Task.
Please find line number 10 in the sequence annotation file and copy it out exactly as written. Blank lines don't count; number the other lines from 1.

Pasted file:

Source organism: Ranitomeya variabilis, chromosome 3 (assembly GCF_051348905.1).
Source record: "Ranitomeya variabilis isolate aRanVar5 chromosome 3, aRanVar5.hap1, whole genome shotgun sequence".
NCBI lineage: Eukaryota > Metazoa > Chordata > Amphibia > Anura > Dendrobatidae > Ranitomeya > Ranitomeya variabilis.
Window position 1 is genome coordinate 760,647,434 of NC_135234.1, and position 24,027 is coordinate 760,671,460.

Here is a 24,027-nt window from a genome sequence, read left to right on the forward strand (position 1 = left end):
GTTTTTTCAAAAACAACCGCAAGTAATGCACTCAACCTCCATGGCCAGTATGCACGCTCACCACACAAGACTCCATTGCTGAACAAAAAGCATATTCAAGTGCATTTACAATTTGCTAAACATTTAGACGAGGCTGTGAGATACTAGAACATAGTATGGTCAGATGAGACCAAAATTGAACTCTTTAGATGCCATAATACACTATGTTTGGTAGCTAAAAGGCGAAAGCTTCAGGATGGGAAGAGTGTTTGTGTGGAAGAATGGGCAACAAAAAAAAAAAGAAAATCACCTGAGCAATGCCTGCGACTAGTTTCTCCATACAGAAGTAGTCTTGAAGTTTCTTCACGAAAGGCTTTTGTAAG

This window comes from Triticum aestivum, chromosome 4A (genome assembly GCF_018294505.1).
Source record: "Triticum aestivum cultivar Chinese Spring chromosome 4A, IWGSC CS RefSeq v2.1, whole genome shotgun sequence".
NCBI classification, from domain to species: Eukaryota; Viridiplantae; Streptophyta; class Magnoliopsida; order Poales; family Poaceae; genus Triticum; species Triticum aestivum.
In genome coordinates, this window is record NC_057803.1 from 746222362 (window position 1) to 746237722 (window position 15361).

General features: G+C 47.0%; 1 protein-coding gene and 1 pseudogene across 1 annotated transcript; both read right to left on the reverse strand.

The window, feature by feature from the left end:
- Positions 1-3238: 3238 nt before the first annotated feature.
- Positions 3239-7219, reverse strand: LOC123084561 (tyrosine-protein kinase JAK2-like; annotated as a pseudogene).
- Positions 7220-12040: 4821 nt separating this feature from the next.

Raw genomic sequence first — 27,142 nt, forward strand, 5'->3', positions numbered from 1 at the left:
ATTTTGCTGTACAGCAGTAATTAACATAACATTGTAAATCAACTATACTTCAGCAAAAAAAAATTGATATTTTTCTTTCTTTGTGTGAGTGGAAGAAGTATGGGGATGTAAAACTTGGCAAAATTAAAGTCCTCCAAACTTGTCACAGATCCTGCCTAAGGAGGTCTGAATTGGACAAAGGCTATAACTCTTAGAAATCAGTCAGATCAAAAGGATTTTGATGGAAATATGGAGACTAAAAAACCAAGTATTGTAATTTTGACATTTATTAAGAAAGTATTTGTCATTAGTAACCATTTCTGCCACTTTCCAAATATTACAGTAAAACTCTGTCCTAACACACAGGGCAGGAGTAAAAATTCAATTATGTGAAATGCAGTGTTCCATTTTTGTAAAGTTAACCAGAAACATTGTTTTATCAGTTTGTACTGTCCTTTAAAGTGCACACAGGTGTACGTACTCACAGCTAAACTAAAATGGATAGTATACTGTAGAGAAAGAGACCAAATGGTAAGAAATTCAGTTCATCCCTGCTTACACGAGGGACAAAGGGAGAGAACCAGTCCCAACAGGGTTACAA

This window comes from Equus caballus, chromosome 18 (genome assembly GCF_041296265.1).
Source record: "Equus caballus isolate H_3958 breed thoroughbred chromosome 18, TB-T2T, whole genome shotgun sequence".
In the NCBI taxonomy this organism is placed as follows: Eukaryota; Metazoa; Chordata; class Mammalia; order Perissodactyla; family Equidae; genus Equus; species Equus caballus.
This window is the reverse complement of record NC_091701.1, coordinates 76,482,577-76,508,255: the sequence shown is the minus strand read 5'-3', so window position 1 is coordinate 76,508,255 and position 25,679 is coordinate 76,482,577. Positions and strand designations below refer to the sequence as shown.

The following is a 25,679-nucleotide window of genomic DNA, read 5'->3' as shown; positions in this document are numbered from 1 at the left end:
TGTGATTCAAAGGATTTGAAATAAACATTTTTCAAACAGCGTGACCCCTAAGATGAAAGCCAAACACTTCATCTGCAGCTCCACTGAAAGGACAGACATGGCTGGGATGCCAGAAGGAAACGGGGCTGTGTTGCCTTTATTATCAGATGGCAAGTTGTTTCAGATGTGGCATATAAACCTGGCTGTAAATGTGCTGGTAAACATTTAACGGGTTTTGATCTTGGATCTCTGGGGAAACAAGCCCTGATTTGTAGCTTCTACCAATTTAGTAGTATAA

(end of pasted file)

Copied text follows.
In genome coordinates, this window is record NC_057803.1 from 746222362 (window position 1) to 746237722 (window position 15361).